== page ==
There is new thinking about aging products and solutions. For instance, the Food and Drug Administration (FDA) made an announcement that will affect the nation’s 30 million older Americans suffering from hearing loss. Effective immediately, the FDA said it no longer requires adults to receive a medical evaluation or sign a waiver before buying most hearing aids. This news may help prove Goetz’s point that aging solutions are not purely medical in nature.

According to the Institute of Medicines’ report, “Retooling for an Aging America,” our aging population is the most diverse the nation has ever seen, with more education, increased longevity, more widely dispersed families, and more racial and ethnic diversity, making their needs much different than previous generations. For more details on longevity, and information about this and other research, please read our article on the subject.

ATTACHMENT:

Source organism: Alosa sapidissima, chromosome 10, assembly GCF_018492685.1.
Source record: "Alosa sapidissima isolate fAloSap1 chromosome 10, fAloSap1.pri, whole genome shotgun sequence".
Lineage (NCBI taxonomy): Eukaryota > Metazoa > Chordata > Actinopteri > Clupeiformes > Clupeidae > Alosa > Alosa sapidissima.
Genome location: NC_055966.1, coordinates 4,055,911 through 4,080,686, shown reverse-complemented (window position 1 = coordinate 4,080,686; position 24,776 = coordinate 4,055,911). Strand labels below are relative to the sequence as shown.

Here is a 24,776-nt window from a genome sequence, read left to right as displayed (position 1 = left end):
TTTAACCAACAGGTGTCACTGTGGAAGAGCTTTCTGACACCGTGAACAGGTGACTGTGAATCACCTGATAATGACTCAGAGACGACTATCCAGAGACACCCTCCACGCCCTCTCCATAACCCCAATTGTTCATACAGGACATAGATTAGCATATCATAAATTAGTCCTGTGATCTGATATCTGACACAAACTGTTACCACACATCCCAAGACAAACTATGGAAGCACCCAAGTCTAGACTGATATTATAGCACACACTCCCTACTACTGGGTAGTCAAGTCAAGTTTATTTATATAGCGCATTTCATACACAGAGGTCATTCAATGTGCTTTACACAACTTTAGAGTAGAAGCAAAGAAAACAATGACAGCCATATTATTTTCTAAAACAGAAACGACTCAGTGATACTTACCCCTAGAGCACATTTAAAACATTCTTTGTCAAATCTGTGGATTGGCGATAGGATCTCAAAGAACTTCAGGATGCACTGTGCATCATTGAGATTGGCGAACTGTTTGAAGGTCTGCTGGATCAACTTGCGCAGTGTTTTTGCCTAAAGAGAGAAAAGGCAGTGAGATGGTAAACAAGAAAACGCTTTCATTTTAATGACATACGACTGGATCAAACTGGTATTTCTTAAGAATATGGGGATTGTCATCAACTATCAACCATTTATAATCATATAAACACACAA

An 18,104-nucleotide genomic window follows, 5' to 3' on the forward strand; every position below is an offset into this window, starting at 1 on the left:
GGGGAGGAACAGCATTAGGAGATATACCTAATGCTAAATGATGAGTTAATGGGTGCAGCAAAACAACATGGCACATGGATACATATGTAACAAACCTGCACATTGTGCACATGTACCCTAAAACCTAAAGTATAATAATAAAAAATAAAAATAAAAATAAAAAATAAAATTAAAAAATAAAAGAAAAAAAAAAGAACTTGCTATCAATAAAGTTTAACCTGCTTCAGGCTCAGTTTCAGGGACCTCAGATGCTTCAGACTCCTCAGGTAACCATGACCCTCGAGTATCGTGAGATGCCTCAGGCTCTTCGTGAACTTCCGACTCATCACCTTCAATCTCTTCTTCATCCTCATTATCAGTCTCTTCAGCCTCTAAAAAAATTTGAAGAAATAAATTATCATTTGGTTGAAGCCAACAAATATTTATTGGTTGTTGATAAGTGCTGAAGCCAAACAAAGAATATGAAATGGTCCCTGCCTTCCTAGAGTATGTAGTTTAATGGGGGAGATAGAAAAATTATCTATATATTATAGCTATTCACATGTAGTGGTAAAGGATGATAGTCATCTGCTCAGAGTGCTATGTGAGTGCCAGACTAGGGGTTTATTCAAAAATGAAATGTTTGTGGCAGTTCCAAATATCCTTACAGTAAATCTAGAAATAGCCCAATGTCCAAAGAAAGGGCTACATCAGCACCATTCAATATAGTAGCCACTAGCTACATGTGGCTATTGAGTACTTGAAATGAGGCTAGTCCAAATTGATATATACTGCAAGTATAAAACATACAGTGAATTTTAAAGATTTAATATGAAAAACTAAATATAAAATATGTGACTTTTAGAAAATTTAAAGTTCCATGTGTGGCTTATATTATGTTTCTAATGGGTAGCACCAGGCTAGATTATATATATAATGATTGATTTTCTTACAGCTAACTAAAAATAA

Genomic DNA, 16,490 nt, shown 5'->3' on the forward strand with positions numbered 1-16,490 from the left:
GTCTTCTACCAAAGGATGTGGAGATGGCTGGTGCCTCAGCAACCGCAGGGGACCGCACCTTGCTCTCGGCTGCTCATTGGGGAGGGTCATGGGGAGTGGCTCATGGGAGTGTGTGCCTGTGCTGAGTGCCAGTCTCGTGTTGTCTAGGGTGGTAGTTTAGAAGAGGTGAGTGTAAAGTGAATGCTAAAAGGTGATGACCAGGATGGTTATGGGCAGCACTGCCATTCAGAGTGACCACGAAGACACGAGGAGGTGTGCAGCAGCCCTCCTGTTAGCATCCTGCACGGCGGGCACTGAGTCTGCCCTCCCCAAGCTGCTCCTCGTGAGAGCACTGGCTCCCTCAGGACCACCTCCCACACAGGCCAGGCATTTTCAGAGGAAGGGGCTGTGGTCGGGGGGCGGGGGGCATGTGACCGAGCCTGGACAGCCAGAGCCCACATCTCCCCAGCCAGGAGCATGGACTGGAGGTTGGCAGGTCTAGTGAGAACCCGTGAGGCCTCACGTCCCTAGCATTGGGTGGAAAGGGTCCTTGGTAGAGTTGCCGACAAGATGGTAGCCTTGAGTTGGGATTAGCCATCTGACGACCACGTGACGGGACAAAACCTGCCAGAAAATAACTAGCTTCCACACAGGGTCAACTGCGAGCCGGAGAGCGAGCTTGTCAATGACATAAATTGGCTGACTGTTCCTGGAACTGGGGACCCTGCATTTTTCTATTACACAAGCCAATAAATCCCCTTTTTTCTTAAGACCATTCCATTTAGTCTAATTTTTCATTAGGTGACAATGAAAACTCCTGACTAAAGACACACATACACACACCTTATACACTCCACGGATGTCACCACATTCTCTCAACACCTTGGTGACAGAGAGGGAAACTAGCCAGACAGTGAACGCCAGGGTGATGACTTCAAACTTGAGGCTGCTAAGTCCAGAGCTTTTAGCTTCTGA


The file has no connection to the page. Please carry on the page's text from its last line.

Financial Problems of Older People

The traditional retirement age of 65 is a “false age” that creates financial stress. As more of us live into our 80s and 90s, the economics of a two- or three-decade retirement are simply not feasible anymore for most people.

• Workers need to plan and save for retirement at earlier ages.

• Employers must play a more significant role in the new reality of aging.

• Flexible retirement ages, transitional work options, and job creation for people over 65 were all cited as examples of what should be on the to-do list at businesses and nonprofits.

Many employers don’t have the aging workforce and its unique needs on the “company agenda.”

• Most people are afraid to signal any interest in leaving the workforce. This prevents the collaboration between employers and employees that is imperative to drive change.

When it comes to financial planning, everyone has different needs, situations, and goals. Should you ever want expert guidance with your financial planning process, remember that qualified assistance is available at The Farr Law Firm. Please read our recent article on financial uncertainty in retirement and the need for financial planning for more details.

Loneliness and Isolation

• Loneliness and isolation have the same negative health effects as smoking 15 cigarettes per day.

The solution to the problem of loneliness among older people is two-fold: part human and part technology.

The idea of a robot to combat loneliness was met with enthusiasm and skepticism in equal measure.